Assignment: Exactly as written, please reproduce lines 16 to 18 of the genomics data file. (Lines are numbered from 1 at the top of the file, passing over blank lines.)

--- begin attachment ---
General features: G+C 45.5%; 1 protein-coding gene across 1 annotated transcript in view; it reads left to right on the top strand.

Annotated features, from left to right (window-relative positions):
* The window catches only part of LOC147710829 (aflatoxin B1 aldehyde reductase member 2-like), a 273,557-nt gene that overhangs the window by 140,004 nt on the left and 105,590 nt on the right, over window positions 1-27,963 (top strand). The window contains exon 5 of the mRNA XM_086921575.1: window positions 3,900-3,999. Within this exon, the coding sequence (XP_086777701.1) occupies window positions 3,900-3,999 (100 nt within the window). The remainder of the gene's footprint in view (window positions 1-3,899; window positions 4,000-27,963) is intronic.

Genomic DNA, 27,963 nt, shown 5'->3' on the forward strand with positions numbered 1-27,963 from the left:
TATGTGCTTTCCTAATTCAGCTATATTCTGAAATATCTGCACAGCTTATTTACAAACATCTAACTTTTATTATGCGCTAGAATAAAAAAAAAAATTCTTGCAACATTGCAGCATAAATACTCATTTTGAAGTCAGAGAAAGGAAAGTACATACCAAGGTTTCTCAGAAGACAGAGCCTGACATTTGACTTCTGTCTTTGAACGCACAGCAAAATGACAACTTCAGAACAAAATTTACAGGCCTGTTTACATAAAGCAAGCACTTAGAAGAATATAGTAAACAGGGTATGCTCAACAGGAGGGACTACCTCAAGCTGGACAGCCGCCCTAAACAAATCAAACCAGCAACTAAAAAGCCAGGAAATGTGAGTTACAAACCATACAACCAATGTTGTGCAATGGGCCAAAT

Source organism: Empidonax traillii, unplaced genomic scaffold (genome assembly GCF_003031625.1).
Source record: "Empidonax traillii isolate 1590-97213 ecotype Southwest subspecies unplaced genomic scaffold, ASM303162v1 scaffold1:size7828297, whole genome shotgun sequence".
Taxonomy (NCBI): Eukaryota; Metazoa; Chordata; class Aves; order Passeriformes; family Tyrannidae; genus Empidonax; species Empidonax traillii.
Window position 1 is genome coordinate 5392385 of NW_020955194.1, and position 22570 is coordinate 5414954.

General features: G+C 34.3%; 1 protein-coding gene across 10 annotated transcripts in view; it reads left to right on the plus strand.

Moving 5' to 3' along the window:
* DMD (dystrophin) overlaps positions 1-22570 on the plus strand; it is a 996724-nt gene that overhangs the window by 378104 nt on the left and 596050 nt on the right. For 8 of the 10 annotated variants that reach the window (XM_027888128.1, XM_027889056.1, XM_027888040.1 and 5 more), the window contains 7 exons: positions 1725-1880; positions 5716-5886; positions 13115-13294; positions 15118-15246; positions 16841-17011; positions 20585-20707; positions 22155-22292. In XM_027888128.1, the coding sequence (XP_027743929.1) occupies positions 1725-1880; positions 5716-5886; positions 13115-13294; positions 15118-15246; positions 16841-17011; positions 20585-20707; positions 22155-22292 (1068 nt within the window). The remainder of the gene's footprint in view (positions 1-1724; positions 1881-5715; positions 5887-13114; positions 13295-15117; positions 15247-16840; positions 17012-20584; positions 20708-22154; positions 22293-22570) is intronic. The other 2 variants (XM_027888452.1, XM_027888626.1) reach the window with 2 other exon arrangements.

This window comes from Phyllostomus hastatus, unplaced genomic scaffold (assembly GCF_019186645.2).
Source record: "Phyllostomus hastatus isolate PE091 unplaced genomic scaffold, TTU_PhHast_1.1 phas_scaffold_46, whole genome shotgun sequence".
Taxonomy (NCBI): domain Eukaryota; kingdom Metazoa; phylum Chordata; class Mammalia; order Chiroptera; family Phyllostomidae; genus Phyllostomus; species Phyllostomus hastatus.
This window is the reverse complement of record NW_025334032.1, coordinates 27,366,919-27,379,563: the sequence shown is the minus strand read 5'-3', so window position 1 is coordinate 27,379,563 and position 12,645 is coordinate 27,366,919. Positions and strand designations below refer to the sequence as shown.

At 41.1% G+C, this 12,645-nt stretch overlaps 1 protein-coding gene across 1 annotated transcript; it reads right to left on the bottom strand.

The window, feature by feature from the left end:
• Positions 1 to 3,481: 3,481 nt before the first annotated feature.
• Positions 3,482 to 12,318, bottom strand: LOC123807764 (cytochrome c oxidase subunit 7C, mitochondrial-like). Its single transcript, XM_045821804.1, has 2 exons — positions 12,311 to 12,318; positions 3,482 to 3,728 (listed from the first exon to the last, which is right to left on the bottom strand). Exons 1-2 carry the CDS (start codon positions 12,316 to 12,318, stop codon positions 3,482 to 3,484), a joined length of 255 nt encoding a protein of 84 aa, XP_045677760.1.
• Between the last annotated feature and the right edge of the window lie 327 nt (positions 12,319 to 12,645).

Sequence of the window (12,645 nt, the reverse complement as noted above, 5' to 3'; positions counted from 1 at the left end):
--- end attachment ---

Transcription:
This window is the reverse complement of record NW_025334032.1, coordinates 27,366,919-27,379,563: the sequence shown is the minus strand read 5'-3', so window position 1 is coordinate 27,379,563 and position 12,645 is coordinate 27,366,919. Positions and strand designations below refer to the sequence as shown.

At 41.1% G+C, this 12,645-nt stretch overlaps 1 protein-coding gene across 1 annotated transcript; it reads right to left on the bottom strand.

The window, feature by feature from the left end: